Limonene - The Dermatology Review




Limonene is a compound naturally found in citrus fruits that is used as a fragrance in cosmetics and personal care products, and is also added to foods to enhance flavor.


Limonene is a clear, colorless liquid that is the major component in the oil of citrus fruit peels, including lemon, orange, mandarin, lime, and grapefruit. The name “limonene” was derived from the name of lemon, Citrus limon. Limonene is classified as a cyclic monoterpene. It is one of the most common terpenes in nature.

Limonene is a chiral molecule. A chiral molecule is non-superimposable on its mirror image, which is known as an enantiomer or isomer. Biological sources (citrus fruit) produce D-limonene, which is the (R)-isomer. D-limonene is obtained commercially from citrus fruits through two primary methods: centrifugal separation or steam distillation. The less common L-isomer is found in mint oils and has a piny, turpentine-like odor. For the purposes of this article, the term “limonene” will refer to the D-limonene isomer.


Limonene is used in perfumes, soaps, and various other personal care products because of its pleasant fragrance, penetration enhancing capabilities, and anti-inflammatory properties. Limonene has a light, fresh, and sweet citrus odor.

According to an article published in Prime, the International Journal of Aesthetic and Anti-Ageing Medicine, limonene is known for its capacity for high penetration particularly appreciable in the skin, which is why it is referred to as an ‘enhancer’. The enhancing power of limonene enables it to be used as a carrier for other molecules that are unable to cross epithelial barriers alone. In fact, limonene and other terpenes are used to improve transdermal drug delivery since they reduce skin barrier resistance with low irritancy potential.

Essential oils that contain limonene, such as orange peel oil, are also used to enhance immunity, according to Dr. Josh Axe. Orange oil even has cancer-fighting abilities, since monoterpenes have been shown to be very effective chemopreventive agents against tumor growth.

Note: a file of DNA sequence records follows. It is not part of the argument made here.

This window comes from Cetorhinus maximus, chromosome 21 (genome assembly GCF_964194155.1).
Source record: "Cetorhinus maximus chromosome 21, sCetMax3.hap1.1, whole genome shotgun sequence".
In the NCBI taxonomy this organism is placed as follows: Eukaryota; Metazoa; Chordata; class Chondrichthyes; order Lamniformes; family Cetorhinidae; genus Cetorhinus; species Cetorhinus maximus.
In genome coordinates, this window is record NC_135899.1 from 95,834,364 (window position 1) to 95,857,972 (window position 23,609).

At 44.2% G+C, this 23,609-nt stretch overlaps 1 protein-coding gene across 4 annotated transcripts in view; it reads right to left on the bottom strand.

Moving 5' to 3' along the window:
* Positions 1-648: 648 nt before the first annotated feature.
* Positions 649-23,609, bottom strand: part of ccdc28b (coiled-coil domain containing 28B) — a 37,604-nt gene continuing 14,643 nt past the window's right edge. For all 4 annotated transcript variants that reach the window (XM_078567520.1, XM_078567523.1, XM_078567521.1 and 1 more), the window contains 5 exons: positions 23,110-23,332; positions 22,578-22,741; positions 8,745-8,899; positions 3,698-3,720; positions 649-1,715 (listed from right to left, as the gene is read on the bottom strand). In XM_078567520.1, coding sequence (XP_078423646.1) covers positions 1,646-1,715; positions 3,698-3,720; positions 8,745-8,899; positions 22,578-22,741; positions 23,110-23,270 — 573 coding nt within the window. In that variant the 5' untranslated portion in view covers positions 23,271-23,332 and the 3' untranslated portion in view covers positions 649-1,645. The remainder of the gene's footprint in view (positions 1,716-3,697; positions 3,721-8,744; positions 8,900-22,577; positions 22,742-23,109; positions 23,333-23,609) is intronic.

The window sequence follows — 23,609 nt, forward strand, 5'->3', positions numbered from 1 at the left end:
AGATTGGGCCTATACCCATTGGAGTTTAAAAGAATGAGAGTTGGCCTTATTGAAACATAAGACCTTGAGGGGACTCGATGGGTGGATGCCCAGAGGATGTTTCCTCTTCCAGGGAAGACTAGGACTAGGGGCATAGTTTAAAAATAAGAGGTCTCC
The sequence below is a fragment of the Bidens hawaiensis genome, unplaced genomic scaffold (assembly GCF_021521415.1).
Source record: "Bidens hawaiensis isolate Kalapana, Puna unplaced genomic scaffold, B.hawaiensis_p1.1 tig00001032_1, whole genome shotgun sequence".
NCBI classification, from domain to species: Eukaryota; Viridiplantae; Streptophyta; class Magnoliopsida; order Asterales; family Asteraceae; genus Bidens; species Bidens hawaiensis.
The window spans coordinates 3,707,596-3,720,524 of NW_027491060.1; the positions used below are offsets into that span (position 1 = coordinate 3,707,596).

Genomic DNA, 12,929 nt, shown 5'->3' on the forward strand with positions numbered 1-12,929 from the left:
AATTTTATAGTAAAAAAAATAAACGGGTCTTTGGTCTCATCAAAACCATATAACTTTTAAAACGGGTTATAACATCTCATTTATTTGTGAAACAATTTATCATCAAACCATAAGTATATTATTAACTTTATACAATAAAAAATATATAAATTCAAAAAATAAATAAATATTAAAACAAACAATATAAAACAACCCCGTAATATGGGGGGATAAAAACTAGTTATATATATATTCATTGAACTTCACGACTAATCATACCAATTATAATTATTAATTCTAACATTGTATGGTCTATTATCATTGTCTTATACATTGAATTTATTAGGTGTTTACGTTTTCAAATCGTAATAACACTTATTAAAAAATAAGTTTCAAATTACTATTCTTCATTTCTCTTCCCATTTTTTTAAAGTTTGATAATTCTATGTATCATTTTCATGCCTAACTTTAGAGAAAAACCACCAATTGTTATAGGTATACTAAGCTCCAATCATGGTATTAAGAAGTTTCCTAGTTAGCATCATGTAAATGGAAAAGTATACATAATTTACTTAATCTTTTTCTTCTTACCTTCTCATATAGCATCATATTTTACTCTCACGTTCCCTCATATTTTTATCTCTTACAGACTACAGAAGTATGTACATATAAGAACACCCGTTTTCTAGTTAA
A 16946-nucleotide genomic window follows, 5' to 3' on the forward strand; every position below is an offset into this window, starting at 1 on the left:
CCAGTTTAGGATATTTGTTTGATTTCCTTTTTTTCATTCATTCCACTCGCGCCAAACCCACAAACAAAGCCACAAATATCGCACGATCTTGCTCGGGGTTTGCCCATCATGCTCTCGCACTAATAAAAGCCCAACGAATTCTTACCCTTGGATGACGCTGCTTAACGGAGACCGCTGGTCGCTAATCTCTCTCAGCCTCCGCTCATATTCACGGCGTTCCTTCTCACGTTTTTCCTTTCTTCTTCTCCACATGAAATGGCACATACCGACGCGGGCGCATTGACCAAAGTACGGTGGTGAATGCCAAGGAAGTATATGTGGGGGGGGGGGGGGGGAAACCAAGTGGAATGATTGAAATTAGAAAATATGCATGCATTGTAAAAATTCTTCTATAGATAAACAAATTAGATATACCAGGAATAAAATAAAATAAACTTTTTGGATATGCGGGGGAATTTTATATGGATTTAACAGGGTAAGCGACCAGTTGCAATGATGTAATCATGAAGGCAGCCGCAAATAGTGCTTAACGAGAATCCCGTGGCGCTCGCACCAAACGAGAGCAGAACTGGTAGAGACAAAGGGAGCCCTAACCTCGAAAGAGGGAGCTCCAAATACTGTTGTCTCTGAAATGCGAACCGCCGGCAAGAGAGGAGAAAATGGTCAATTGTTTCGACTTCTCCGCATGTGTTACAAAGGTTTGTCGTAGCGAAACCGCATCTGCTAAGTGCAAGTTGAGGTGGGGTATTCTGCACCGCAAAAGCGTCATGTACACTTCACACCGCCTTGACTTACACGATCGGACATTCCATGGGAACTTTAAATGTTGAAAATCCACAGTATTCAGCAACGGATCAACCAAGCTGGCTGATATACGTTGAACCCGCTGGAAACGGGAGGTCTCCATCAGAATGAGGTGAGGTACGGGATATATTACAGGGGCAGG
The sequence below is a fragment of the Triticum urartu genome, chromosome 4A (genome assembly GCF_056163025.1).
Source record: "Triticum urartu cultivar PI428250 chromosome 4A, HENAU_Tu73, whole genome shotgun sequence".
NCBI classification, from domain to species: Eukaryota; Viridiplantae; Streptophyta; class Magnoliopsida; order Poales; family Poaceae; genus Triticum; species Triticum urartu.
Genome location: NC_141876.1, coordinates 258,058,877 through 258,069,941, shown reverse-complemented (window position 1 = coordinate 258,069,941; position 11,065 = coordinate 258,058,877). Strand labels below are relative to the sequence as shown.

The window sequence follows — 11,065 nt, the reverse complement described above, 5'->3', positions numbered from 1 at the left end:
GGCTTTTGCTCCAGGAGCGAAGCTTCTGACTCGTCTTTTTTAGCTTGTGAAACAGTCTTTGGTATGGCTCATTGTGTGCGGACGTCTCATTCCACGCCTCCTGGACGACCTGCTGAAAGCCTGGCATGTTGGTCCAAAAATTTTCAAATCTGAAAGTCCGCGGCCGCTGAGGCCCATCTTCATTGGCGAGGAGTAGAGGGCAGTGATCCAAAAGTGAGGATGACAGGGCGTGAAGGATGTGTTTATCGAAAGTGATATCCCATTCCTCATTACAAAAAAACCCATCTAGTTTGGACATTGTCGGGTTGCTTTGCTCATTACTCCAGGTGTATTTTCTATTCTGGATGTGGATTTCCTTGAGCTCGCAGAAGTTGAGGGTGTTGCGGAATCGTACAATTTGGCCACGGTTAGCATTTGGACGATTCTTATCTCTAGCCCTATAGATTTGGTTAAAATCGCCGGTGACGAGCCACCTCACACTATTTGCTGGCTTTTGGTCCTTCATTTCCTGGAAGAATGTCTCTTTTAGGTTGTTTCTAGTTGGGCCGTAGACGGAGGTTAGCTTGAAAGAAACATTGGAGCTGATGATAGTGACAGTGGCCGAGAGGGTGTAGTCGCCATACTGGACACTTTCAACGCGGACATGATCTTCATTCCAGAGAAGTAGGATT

How Limonene benefits the skin

Studies on limonene have demonstrated that this ingredient has the ability to reduce inflammation through numerous mechanisms. One way limonene reduces inflammation is through the inhibition of angiogenesis. Angiogenesis is the formation of new blood vessels, which is an inherent component of inflammation. Thus, by inhibiting this process, limonene can help to reduce inflammation and also improve wound healing. It is also known that terpenes from essential oils, such as limonene, are able to repress the production of tumor necrosis alpha (TNF) and interleukin-6 (IL-6), both being major pro-inflammatory cytokines.

Like most volatile fragrance components, limonene has strong antioxidant benefits. Antioxidants are also known as reducing agents, which means they can donate an electron to another atom or molecule. By donating electrons to free radicals, antioxidants are able to limit oxidative damage caused by free radicals. The International Dermal Institute explains, “Antioxidants help prevent such damage by giving free radicals what they want before they attack your cells.” This is important because when oxidative damage accumulates in the skin the result is inflammation, uneven skin tone, and premature signs of aging. Therefore, it’s important to reinforce your skin by eating a diet rich in antioxidant foods and also by applying antioxidant-rich skincare products.

However, some skin care experts believe that the antioxidant effects of limonene may be negligible because once these highly volatile antioxidant compounds are exposed to air, they oxidize and become capable of sensitizing skin.


Limonene is listed in the Code of Federal Regulation as GRAS (Generally Recognized As Safe) and precise concentrations are indicated for its usage as a flavoring agent.

According to a 2013 safety evaluation published in the Journal of Toxicology and Environmental Health, skin irritation or sensitizing potential was reported following widespread use of this agent in various consumer products. In experimental animals and humans, oxidation products or metabolites of d-limonene were shown to act as skin irritants. Other than the adverse dermal effects noted in humans, other notable toxic effects of d-limonene have not been reported. Based on this information, it is often recommended to those with sensitive skin or skin conditions like eczema, psoriasis, or rosacea to avoid products containing limonene.

References: Wikipedia, “Limonene”, Altern Med Rev. 2007 Sep;12(3):259-64, PRIME Journal, “Anti-inflammatory and skin repair treatments with d-limonene”, 2015, Cosmetics Info, “Limonene”, AAPS J. 2008 Mar; 10(1): 120, Dr. Axe, “Orange Oil”, Indian J Exp Biol. 2002 Mar;40(3):245-51, Wikipedia, “Antioxidant”, Dermalogica, “Better Skin Through Antioxidants”, Paula’s Choice, “Limonene”, J Toxicol Environ Health B Crit Rev. 2013;16(1):17-38.

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